Loading

Aon Media Center

Flood most damaging peril of 2016, causing nearly one-third of $210bn global economic losses - according to Aon catastrophe report
Warmest year on record a notable contributor to elevated weather-related losses

CHICAGO, Jan. 17, 2017 /PRNewswire/ -- Impact Forecasting, Aon Benfield's catastrophe model development team, today launches its 2016 Annual Global Climate and Catastrophe Report, which evaluates the impact of the natural disaster events that occurred worldwide during the last 12 months to promote awareness and enhance resilience. Aon Benfield is the global reinsurance intermediary and capital advisor of Aon plc (NYSE:AON).

The report reveals that there were 315 natural catastrophe events in 2016 that generated economic losses of USD210 billion. For historical context, 2016 was the seventh highest year on record with the combined economic loss exceeding the USD200 billion threshold for the first time since 2013.

The top three perils—flooding, earthquake and severe weather—combined for 70 percent of all economic losses in 2016. While at least 72 percent of catastrophe losses occurred outside of the United States, it still accounted for 56 percent of global insured losses.

Overall, just 26 percent (USD54 billion) of overall economic losses were covered by insurance in 2016 due to a higher percentage of damage occurring in areas with a lower insurance penetration. However, the public and private insurance industry losses were 7 percent above the 16-year average and the highest insured loss total since 2012. 2016 marked the end of a four-year downward trend since the record year in 2011.

There were at least 34 natural disasters that caused more than USD1.0 billion in economic damage around the globe, though just 11 of those events had insurable losses reach the same threshold. The vast majority of the billion-dollar events (30) were weather-related, and only nine had insured losses at or above USD1.0 billion.

Steve Bowen, Impact Forecasting director and meteorologist, said: "After a decline in catastrophe losses during the previous four years, 2016 marked a bit of an uptick in natural peril costs to the global economy. When recognizing that we have seen a nominal increase in both annual and individual weather disaster costs in recent decades, we recognize that factors such as climate change, more intense weather events, greater coastal exposures and population migration shifts are all contributors to the growing trend. With these parameters in place, and forecasts continuing to signal greater risk and vulnerability, it is anticipated that weather-related catastrophe losses will further increase in the coming years. The data and analysis in this report will help businesses, communities, governments and the re/insurance industry to better prepare and help mitigate the growing risks of these disasters."

Notable events driving economic and insured losses in 2016 included:

  • A series of April earthquakes in Japan was the costliest event both economically (USD38 billion in losses) and for the insurance industry (USD5.5 billion)
  • Six of the top 10 costliest insured loss events occurred in the United States, including Hurricane Matthew and multiple severe weather outbreaks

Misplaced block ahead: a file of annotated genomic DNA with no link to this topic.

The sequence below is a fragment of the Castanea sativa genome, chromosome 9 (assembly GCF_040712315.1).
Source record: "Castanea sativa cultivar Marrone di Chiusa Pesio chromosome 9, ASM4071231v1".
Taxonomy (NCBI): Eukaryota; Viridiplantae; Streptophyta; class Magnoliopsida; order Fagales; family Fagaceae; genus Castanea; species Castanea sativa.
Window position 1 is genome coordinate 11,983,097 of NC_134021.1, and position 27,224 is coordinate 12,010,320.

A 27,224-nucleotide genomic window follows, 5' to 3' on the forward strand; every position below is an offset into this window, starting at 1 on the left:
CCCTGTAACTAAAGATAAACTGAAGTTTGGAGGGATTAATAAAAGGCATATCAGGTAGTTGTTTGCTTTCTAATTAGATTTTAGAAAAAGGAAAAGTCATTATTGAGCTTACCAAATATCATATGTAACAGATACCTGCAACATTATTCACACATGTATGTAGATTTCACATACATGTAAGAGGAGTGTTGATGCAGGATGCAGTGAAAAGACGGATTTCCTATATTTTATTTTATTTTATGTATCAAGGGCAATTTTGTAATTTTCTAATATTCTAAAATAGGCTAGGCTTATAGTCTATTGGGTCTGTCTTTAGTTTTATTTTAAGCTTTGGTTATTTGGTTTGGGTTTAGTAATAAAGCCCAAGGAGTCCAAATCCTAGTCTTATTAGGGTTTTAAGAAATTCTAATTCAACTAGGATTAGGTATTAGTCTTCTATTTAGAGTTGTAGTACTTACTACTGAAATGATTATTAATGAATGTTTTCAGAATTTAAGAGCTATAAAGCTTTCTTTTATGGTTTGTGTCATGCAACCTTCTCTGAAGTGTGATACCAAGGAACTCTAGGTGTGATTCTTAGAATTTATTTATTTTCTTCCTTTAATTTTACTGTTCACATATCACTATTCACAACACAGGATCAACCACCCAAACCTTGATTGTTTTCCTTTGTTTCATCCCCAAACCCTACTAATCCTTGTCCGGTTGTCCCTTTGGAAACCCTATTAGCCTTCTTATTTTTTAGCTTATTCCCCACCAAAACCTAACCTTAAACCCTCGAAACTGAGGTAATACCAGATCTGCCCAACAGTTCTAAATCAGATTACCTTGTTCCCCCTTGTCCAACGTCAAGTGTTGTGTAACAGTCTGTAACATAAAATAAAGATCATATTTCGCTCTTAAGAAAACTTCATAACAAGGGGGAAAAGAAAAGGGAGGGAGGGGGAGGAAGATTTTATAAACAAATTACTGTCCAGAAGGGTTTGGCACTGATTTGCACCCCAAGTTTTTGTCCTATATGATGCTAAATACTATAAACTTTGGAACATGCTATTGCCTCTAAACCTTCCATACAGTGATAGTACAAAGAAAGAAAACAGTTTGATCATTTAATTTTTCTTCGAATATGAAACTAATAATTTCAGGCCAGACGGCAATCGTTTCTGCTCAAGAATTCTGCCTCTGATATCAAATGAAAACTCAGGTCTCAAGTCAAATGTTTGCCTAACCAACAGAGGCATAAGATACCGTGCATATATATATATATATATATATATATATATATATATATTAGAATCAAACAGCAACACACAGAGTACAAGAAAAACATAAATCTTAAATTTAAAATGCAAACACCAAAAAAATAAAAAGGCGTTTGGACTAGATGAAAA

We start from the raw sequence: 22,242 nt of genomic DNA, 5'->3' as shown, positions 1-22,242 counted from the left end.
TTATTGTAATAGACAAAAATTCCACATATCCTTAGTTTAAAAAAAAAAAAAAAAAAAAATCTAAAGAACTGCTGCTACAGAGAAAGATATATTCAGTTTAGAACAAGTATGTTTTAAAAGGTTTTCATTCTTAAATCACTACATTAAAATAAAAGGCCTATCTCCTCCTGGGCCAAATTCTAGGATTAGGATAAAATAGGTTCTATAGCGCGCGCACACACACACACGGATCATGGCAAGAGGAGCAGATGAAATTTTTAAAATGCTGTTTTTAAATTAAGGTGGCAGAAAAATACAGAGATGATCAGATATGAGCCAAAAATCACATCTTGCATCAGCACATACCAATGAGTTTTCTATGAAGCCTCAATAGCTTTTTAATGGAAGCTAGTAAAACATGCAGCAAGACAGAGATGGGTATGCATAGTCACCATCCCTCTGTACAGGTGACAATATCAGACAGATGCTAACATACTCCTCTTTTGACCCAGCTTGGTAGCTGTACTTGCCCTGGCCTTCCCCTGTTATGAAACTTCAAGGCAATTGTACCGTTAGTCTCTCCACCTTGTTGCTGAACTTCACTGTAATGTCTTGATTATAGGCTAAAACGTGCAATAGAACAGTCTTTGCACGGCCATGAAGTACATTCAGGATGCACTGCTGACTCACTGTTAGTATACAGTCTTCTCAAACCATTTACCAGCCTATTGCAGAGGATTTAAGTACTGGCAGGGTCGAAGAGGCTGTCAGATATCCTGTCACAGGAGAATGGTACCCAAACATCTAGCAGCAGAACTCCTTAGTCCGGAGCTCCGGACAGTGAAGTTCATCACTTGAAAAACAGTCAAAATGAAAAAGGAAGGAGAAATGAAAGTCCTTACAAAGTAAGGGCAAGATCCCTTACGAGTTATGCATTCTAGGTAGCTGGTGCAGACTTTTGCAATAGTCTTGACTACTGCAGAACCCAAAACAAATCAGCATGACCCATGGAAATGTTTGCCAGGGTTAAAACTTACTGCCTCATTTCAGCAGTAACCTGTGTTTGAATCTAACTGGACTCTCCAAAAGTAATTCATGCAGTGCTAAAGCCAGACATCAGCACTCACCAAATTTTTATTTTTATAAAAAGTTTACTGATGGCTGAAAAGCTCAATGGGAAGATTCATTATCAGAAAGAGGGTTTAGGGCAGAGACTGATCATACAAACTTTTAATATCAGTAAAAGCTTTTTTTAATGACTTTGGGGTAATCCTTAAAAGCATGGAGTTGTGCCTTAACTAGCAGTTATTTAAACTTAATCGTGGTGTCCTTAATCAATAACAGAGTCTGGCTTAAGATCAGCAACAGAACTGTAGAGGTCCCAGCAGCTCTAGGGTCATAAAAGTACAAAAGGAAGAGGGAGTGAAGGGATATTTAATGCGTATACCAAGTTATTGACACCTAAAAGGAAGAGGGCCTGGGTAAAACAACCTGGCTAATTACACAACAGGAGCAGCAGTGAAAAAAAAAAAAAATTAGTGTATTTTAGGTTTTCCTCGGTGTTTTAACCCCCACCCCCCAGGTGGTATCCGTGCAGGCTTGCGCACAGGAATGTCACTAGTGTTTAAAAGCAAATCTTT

• For the fourth consecutive year, flooding was costliest overall peril at USD62 billion (30% of the total). The most significant flood events were along the Yangtze River basin in China (USD28 billion in damage) and in the US state of Louisiana (USD10-15 billion in losses).
  • A notable entry into the top five insured losses was for a 'secondary' peril – wildfire – in Fort McMurray, Canada that cost the industry nearly USD3.0 billion.
  • The United States experienced 14 individual billion-dollar economic loss events and Asia-Pacific experienced 13 such events – compared to four in EMEA and three in the Americas.

Read the full 2016 Annual Global Climate and Catastrophe Report: http://aon.io/2joGyPl

Watch Steve Bowen's short film on the key findings of the report, shot in St. Augustine, Florida which was impacted by Hurricane Matthew. https://youtu.be/-sz2ASRi8yQ

Access current and historical natural catastrophe data, plus event analysis, on Impact Forecasting's Catastrophe Insight website.

Further information

For further information please contact the Aon Benfield team: Alexandra Lewis (+44 207 086 0541) or David Bogg

Follow Aon on Twitter: https://twitter.com/Aon_plc
For information on Aon plc. and to sign-up for news alerts: http://aon.mediaroom.com   

Notes to editors

Top 10 Global Economic Loss Events


Date(s)

Event

Location

Deaths

Economic Loss (USD)

Insured Loss (USD)







April 14 & 16

Earthquake

Japan

154

38 billion

5.5 billion







Summer

Flooding

China

475

28 billion

750 million







Sept. 28 – Oct. 10

HU Matthew

US, Caribbean

605

15 billion

5.0 billion







August

Flooding

United States

13

10 to 15 billion

3.0 billion







Yearlong

Drought

China

0

6.0 billion

200 million







May / June

Flooding & SCS

Western/Central Europe

20

5.5 billion

3.4 billion







Yearlong

Drought

India

0

5.0 billion

750 million







August 24

Earthquake

Italy

299

5.0 billion

100 million







July

Flooding

China

289

4.7 billion

200 million







May

Wildfire

Canada

0

4.5 billion

2.8 billion




ALL OTHER EVENTS

83 billion

33 billion

TOTALS

210 billion1

54 billion1,2







1 Subject to change as loss estimates are further developed

2 Includes losses sustained by private insurers and government-sponsored programs

 

SOURCE Aon Benfield



If you elect to comment or engage with our content via third-party social media websites, you authorize Aon to have access to certain social media profile information. Please click here to learn more about information that may be collected when using these tools on Aon.com


email Email   print Print   rss